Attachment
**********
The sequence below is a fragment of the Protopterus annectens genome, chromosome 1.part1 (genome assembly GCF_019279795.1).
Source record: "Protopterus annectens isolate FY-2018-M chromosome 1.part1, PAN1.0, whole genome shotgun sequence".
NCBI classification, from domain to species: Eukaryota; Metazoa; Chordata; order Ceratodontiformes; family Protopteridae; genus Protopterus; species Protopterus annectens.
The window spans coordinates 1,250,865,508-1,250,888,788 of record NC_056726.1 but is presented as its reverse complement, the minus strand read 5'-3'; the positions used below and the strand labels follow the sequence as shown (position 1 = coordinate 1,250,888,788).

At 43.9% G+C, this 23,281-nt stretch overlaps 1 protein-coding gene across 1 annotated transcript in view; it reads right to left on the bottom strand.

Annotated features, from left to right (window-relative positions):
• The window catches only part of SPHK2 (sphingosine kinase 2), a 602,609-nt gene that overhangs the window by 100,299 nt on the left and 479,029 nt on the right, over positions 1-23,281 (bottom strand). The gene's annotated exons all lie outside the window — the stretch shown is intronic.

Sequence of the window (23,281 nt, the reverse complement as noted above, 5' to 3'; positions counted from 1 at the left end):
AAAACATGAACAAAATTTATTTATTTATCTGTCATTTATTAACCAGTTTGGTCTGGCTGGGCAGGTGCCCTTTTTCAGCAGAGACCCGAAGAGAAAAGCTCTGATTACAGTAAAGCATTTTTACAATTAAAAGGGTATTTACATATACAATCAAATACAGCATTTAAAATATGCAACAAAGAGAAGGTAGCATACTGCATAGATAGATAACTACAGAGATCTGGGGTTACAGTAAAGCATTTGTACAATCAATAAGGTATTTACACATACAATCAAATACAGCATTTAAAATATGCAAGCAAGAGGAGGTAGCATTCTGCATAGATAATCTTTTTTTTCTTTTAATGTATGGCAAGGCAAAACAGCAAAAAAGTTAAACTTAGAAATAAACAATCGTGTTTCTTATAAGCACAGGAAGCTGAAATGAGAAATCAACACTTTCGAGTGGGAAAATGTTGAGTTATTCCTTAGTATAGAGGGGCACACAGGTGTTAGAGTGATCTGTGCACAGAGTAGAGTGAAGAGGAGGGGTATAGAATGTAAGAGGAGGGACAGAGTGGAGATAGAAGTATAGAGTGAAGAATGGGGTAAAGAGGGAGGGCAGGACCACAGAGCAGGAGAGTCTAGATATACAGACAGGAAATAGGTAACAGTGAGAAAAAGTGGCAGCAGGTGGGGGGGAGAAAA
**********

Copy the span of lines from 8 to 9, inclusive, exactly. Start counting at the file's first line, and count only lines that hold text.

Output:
Sequence of the window (23,281 nt, the reverse complement as noted above, 5' to 3'; positions counted from 1 at the left end):
AAAACATGAACAAAATTTATTTATTTATCTGTCATTTATTAACCAGTTTGGTCTGGCTGGGCAGGTGCCCTTTTTCAGCAGAGACCCGAAGAGAAAAGCTCTGATTACAGTAAAGCATTTTTACAATTAAAAGGGTATTTACATATACAATCAAATACAGCATTTAAAATATGCAACAAAGAGAAGGTAGCATACTGCATAGATAGATAACTACAGAGATCTGGGGTTACAGTAAAGCATTTGTACAATCAATAAGGTATTTACACATACAATCAAATACAGCATTTAAAATATGCAAGCAAGAGGAGGTAGCATTCTGCATAGATAATCTTTTTTTTCTTTTAATGTATGGCAAGGCAAAACAGCAAAAAAGTTAAACTTAGAAATAAACAATCGTGTTTCTTATAAGCACAGGAAGCTGAAATGAGAAATCAACACTTTCGAGTGGGAAAATGTTGAGTTATTCCTTAGTATAGAGGGGCACACAGGTGTTAGAGTGATCTGTGCACAGAGTAGAGTGAAGAGGAGGGGTATAGAATGTAAGAGGAGGGACAGAGTGGAGATAGAAGTATAGAGTGAAGAATGGGGTAAAGAGGGAGGGCAGGACCACAGAGCAGGAGAGTCTAGATATACAGACAGGAAATAGGTAACAGTGAGAAAAAGTGGCAGCAGGTGGGGGGGAGAAAA